Exhibition “J’est un je” by Simeon Saiz Ruiz
Paintings of victims of the Balkan wars taken from images that appeared in the media.
During the months of April and May at the Exile Memorial Museum you could see the temporary exhibition “J’est un je” by the artist Simeon Saiz Ruiz. This exhibition presented part of the ongoing project of the same name, “J’est un je”. This project in particular is an artistic work by Simeon Saiz started in 1996 and continues into the present. The object of this creation is to develop paintings of victims of the Balkan wars in the 1990s from images that appeared in the media. Apparently, this work reminds us of the large battle paintings typical in the 19th century but incorporates a stylistic innovation of the 20th century.
However, the pictorial operation goes even further. Simeon Saiz has created a monumental and essential work both from an aesthetic and ethical point of view. It is an artistic process that questions forms of representation and mechanisms common to and very present in the current public life, and it also exposes the use and handling that military conflicts are subject to and, specifically, the visual treatment suffered by victims, mostly civilians, in the media and the world of communication. It also questions us, the viewers, on our “ability” to live with such barbarism. Simeon Saiz himself said: “[...] if the first question that comes to our mind when we see these pictures is: who killed these people? Another question equally relevant would be: how can we live with these pictures?”
The paintings of this artist, therefore, provide us with a thoughtful look at the images that come from the various civil conflicts that took place in the territories of former Yugoslavia during the decade of the nineties. Images that we have seen for years in the press and audiovisual media: columns of refugees, corpses, wounded, maimed... Bosnians, Croats, Serbs or Albanians. It should be remembered for example that in the case of Bosnia, the civil conflict meant that two thirds of the population had to take the road to exile. No doubt we are facing an artistic production that consists of a demanding aesthetic and intends to highlight the lack of transparency of information while we live immersed in a world in which we are drowned by images and information.
“J’est un je” is the name given to the series of paintings. An ambivalent title that comes from the twist that Simeon Saiz has given to the famous phrase of the poet Arthur Rimbaud, “J’est un autre” (I is another). While the original sentence of the famous 19th century French writer reflected the dissolution of the “I” in the complexity of modern and urban times and, therefore, forever conditioned by external influences and the diversity of a life that left behind the “certainties” of tradition, the motto inverted, “J’est un je” (I is an I) acquires another double significance. On the one hand, it refers ironically to the dangers that come from adopting a position of extreme individualism and the exacerbations of an aggressive identity in a globalised world in permanent crisis in the late 20th century until today; on the other hand, it refers to the possibility that the individual is capable of reaching a critical autonomy amid the relentless stream of images and the avalanche of information.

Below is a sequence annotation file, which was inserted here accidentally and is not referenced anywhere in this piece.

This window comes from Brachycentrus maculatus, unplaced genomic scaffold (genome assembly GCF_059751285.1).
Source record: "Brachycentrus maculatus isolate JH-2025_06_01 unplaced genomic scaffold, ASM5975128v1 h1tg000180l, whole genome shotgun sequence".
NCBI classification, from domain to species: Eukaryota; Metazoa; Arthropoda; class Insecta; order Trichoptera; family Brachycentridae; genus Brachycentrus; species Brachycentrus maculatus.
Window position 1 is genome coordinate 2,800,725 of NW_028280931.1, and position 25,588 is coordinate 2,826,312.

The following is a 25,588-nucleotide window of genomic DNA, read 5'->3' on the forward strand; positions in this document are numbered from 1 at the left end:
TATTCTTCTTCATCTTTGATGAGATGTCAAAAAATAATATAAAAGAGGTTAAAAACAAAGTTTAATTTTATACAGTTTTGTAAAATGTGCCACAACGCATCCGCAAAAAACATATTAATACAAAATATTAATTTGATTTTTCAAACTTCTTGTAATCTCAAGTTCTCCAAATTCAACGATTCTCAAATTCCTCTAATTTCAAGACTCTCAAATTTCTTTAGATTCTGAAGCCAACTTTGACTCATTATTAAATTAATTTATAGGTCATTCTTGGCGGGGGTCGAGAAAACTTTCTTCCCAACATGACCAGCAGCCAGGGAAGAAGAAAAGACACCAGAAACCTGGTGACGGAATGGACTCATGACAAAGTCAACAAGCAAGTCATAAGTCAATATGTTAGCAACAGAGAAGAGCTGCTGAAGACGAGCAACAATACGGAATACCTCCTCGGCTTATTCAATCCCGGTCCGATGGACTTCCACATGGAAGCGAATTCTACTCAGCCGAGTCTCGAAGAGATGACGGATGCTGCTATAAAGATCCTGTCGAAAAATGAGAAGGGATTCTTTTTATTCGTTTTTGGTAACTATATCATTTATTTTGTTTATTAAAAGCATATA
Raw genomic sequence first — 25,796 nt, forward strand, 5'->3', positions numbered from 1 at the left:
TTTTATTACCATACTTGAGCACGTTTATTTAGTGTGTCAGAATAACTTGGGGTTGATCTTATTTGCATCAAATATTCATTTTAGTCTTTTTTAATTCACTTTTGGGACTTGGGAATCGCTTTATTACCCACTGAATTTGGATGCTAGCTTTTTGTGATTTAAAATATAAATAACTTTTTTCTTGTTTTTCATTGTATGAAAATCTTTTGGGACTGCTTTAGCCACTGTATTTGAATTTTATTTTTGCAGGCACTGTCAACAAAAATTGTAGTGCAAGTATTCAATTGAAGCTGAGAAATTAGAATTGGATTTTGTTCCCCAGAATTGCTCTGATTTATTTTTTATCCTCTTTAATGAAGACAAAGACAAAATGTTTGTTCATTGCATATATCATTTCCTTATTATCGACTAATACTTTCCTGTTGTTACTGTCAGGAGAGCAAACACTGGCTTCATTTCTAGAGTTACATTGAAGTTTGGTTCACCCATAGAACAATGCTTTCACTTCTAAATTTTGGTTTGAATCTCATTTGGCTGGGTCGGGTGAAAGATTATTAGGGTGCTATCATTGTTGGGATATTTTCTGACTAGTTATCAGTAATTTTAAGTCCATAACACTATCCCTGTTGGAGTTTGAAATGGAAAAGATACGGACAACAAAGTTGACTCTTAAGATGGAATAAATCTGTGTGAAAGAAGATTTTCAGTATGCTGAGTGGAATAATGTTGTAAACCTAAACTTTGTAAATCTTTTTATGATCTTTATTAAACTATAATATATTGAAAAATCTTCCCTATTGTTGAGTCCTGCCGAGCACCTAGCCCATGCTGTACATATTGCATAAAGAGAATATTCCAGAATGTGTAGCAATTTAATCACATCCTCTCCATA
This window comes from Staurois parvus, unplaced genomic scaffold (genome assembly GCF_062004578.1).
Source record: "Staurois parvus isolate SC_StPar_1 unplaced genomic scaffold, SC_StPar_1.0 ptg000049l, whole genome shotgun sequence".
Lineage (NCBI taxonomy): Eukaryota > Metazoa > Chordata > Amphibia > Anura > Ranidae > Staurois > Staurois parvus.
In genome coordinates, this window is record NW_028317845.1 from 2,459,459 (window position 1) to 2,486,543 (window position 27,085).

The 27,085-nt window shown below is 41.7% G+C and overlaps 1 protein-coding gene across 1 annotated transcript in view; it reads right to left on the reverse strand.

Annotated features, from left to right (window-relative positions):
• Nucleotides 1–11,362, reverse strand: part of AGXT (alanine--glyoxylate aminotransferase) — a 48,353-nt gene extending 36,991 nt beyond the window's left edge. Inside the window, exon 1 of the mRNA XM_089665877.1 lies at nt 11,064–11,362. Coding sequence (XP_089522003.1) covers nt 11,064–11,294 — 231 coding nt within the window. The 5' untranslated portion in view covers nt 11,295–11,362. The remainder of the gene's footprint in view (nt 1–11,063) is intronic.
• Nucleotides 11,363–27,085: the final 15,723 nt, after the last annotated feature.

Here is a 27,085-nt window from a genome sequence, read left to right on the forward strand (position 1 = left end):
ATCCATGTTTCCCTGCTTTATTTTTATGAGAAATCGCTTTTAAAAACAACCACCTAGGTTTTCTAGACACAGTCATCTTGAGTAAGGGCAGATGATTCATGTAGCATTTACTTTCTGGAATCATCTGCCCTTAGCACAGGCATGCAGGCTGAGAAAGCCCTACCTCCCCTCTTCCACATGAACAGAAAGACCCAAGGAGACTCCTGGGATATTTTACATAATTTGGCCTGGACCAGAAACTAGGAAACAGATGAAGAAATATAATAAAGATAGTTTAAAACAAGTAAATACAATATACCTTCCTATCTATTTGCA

Simeon Saiz’s paintings question the hypothetical utopia of transparent communication and help society to rethink its relationship with the knowledge of the facts and events. In this respect, the enlarged translation of newspaper photographs and television news fragments into some paintings where the picture is not clear, with abundant distorted views of the observer and the chromatic changes with respect to the original allow you to freeze and place the story to make it reappear again through a hygienic view, which invites us to meditate on the distortion that affects the reality that often disguises itself under the striving for objectivity and accuracy in the world of communication.
The titles with connotations as objective as, for example, “Victims of Serbian shelling in the Croatian area above Bosnian positions in Mostar (from images of TVE1)” or “Six children were killed yesterday in Sarajevo by the mortar fire while playing with their sleighs in the snow, Saturday January 22, 1994. (From Reuters photo)”, contrasted with a painting style that often disfigures the visual reference, guide the viewer towards achieving a reflexive exercise in imagination; an operation that helps to activate the potential criticism before the process of assimilation of the relentless proliferation of so many images that circulate in the media. This may help reduce the insensitiveness of the retinas and the conscience which viewers often show at the incivility and the suffering of victims of armed conflicts and their consequences.
Exhibition: 27 March to 25 May 2010